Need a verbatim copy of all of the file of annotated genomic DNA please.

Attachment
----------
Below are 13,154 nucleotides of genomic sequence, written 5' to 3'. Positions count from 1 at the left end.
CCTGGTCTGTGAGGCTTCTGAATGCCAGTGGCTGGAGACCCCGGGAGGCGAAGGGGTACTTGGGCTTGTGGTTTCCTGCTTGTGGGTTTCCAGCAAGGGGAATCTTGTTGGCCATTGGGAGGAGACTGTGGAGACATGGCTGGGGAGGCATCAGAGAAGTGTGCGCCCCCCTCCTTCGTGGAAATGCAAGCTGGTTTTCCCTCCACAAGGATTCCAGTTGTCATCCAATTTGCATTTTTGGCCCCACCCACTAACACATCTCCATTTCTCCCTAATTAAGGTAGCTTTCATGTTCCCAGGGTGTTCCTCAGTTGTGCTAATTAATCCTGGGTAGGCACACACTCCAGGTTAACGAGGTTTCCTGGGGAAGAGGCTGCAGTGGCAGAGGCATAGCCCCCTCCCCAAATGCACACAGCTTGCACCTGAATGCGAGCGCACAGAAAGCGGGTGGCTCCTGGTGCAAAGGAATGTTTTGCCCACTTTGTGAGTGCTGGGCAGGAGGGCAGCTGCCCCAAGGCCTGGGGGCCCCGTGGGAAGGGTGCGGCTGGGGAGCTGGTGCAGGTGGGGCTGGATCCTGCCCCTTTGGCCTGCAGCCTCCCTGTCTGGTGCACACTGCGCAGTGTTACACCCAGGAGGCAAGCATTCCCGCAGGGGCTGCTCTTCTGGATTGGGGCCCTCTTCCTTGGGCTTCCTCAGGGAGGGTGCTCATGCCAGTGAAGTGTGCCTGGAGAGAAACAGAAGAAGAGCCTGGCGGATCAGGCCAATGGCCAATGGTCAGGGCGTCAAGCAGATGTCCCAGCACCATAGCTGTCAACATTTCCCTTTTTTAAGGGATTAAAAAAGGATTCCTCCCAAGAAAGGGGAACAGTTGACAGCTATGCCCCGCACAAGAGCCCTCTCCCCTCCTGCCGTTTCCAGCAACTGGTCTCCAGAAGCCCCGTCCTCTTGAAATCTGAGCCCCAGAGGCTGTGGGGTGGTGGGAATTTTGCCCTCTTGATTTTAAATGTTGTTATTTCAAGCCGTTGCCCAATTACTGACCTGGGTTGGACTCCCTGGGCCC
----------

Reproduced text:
Below are 13,154 nucleotides of genomic sequence, written 5' to 3'. Positions count from 1 at the left end.
CCTGGTCTGTGAGGCTTCTGAATGCCAGTGGCTGGAGACCCCGGGAGGCGAAGGGGTACTTGGGCTTGTGGTTTCCTGCTTGTGGGTTTCCAGCAAGGGGAATCTTGTTGGCCATTGGGAGGAGACTGTGGAGACATGGCTGGGGAGGCATCAGAGAAGTGTGCGCCCCCCTCCTTCGTGGAAATGCAAGCTGGTTTTCCCTCCACAAGGATTCCAGTTGTCATCCAATTTGCATTTTTGGCCCCACCCACTAACACATCTCCATTTCTCCCTAATTAAGGTAGCTTTCATGTTCCCAGGGTGTTCCTCAGTTGTGCTAATTAATCCTGGGTAGGCACACACTCCAGGTTAACGAGGTTTCCTGGGGAAGAGGCTGCAGTGGCAGAGGCATAGCCCCCTCCCCAAATGCACACAGCTTGCACCTGAATGCGAGCGCACAGAAAGCGGGTGGCTCCTGGTGCAAAGGAATGTTTTGCCCACTTTGTGAGTGCTGGGCAGGAGGGCAGCTGCCCCAAGGCCTGGGGGCCCCGTGGGAAGGGTGCGGCTGGGGAGCTGGTGCAGGTGGGGCTGGATCCTGCCCCTTTGGCCTGCAGCCTCCCTGTCTGGTGCACACTGCGCAGTGTTACACCCAGGAGGCAAGCATTCCCGCAGGGGCTGCTCTTCTGGATTGGGGCCCTCTTCCTTGGGCTTCCTCAGGGAGGGTGCTCATGCCAGTGAAGTGTGCCTGGAGAGAAACAGAAGAAGAGCCTGGCGGATCAGGCCAATGGCCAATGGTCAGGGCGTCAAGCAGATGTCCCAGCACCATAGCTGTCAACATTTCCCTTTTTTAAGGGATTAAAAAAGGATTCCTCCCAAGAAAGGGGAACAGTTGACAGCTATGCCCCGCACAAGAGCCCTCTCCCCTCCTGCCGTTTCCAGCAACTGGTCTCCAGAAGCCCCGTCCTCTTGAAATCTGAGCCCCAGAGGCTGTGGGGTGGTGGGAATTTTGCCCTCTTGATTTTAAATGTTGTTATTTCAAGCCGTTGCCCAATTACTGACCTGGGTTGGACTCCCTGGGCCC